A number of investors were approached and they came to view the penniless books, but hur[1]riedly left spooked as the company was technically insolvent due to a huge MDIF debt of about US$2m.

That was at a time when fears mounted that creditors would apply for liquidation in the courts whenever they wanted to recover their money if push came to shove.

As a last resort, AMH applied to the Reserve Bank of Zimbabwe (RBZ) for a bailout to pay off its debt albatross through Real Time Gross Settlement quasi-currency on a 1:1 exchange rate, which effectively meant a government subsidy as the company would have to pay next-to-nothing to liquidate the debt.

That facility applied to local companies which had foreign debts contracted after 2015, but AMH did not qualify as its liabilities had accumulated before that. As a result, the RBZ initially rejected AMH’s application for debt reprieve as it did not fall within the prescribed timeframe for eligibility — that is liabilities contracted before 2015 — but the monetary authorities became le[1]nient and decided to help out.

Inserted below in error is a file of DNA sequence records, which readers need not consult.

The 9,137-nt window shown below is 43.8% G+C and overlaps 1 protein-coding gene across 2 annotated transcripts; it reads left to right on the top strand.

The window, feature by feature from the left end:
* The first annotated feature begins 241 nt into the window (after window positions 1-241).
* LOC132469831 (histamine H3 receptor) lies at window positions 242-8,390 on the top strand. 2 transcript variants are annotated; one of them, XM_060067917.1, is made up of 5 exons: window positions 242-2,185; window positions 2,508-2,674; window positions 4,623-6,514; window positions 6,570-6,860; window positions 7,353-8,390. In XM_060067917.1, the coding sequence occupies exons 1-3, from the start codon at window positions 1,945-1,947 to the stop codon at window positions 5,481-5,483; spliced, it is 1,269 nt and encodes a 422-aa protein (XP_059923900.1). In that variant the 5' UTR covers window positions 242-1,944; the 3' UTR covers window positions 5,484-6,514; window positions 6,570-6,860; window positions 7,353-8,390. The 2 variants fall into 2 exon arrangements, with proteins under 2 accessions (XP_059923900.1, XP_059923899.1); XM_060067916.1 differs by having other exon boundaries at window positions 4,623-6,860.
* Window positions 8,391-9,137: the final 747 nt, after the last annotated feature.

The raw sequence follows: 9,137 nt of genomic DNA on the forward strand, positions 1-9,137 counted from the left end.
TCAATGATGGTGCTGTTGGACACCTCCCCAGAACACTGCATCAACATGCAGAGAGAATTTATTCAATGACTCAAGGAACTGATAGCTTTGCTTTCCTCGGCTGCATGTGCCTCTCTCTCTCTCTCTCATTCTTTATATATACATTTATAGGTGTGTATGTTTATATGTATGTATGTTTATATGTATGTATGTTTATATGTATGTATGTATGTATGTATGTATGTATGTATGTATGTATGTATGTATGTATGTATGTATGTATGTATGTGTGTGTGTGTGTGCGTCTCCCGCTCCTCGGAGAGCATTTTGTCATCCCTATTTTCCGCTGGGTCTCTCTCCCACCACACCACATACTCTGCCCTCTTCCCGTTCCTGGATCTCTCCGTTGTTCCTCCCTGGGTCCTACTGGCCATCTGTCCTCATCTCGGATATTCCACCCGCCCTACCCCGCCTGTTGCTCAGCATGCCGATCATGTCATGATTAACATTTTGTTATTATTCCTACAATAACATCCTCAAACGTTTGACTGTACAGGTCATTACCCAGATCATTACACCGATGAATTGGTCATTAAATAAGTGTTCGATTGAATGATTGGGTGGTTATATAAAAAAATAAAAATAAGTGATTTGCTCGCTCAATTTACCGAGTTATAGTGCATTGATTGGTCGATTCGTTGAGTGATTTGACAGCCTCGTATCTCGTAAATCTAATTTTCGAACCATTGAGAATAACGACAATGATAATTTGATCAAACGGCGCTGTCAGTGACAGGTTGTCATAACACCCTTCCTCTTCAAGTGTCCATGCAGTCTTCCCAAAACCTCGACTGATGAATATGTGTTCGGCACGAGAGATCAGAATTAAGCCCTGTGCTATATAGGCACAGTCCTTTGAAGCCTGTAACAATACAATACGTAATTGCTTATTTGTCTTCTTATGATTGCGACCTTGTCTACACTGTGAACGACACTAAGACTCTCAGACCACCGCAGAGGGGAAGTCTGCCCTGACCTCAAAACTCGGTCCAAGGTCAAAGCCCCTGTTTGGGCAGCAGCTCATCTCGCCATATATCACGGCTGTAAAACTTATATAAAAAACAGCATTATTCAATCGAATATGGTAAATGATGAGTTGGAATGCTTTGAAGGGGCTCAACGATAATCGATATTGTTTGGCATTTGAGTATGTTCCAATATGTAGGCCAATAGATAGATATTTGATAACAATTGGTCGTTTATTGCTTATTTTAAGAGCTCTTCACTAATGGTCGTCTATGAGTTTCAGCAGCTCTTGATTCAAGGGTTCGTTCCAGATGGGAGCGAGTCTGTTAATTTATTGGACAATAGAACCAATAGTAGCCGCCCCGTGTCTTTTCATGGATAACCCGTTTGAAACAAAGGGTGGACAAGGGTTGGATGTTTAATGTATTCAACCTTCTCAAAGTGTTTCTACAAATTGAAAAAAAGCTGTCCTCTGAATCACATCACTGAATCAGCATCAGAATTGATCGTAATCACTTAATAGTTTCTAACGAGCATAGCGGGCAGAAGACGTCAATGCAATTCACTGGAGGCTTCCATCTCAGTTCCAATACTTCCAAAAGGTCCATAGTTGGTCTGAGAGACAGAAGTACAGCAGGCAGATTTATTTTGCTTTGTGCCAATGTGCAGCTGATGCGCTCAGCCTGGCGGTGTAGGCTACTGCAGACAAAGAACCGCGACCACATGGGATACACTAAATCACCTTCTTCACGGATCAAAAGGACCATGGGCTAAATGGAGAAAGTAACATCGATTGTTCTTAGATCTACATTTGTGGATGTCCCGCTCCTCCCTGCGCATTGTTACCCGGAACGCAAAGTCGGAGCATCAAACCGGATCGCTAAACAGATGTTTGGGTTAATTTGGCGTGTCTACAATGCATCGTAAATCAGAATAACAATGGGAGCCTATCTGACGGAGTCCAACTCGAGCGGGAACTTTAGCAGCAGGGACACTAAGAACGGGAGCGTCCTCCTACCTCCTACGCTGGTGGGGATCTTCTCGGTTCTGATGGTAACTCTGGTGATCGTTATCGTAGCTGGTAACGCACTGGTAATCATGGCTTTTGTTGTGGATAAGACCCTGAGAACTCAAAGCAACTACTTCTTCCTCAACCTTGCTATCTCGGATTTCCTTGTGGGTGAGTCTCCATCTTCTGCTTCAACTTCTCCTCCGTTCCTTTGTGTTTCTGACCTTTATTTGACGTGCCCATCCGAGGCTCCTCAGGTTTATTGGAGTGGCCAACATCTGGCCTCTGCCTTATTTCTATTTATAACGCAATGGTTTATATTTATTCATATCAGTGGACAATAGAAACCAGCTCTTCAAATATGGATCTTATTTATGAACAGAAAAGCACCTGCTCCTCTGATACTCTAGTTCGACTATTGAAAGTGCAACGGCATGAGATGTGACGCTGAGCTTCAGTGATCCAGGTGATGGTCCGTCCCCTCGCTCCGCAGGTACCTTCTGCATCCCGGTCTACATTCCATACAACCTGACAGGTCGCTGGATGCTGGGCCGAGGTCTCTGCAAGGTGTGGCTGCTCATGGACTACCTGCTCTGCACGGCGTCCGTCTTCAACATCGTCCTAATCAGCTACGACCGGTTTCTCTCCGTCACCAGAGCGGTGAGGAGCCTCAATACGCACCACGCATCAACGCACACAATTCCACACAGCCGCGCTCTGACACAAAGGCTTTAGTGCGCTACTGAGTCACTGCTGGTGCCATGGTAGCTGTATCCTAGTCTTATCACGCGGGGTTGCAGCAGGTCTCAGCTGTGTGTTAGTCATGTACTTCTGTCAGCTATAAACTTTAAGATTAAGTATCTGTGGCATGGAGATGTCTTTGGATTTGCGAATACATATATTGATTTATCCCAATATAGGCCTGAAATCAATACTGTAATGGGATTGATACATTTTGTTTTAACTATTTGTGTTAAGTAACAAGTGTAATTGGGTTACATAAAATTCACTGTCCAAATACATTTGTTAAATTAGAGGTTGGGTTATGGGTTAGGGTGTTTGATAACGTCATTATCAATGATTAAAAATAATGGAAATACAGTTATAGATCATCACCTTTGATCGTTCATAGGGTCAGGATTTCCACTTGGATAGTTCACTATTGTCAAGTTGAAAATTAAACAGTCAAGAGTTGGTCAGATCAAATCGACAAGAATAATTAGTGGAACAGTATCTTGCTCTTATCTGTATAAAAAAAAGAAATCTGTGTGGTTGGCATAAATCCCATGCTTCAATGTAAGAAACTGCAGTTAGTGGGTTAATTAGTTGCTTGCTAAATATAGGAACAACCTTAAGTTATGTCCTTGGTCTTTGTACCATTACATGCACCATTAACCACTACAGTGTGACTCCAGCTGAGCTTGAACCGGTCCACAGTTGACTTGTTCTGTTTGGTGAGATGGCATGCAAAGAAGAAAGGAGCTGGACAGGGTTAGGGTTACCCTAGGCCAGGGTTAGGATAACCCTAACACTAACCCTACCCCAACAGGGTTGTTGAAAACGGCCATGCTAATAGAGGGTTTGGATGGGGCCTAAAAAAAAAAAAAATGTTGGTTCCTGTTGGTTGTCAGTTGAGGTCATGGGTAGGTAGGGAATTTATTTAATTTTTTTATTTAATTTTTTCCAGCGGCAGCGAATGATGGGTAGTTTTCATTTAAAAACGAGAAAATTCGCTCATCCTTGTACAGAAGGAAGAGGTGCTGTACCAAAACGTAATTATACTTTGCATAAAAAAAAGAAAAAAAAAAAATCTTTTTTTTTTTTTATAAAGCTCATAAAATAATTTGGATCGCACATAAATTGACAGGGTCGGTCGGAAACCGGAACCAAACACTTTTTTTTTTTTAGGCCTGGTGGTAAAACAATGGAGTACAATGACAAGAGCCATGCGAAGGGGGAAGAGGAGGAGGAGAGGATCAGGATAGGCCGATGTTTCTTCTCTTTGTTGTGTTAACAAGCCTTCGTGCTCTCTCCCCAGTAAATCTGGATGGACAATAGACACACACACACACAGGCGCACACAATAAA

Eventually they accepted the application and helped to pay off US$300 000 in debt on a 1:1 exchange rate, which is practically a subsidy. This provided debt relief. As part of the M&G transaction, the MDIF had to let go its equity stake in AMH to Ncube.

However, MDIF had remained in AMH as a loan client until Mlotshwa’s arrival in 2019. Initially, Mlotshwa put some money and sponsored Ncube’s talk show In Conversation With Trevor — which is supposed to be a series of candid and insightful engagements, but has now degenerated into a self-serving and projection ego trip.

The interviews are now only distinguished for avoiding taking on Mnangagwa or asking him serious questions and other important issues about the corrupt and incompetent exec[1]utive. His newspapers also sometimes do the same.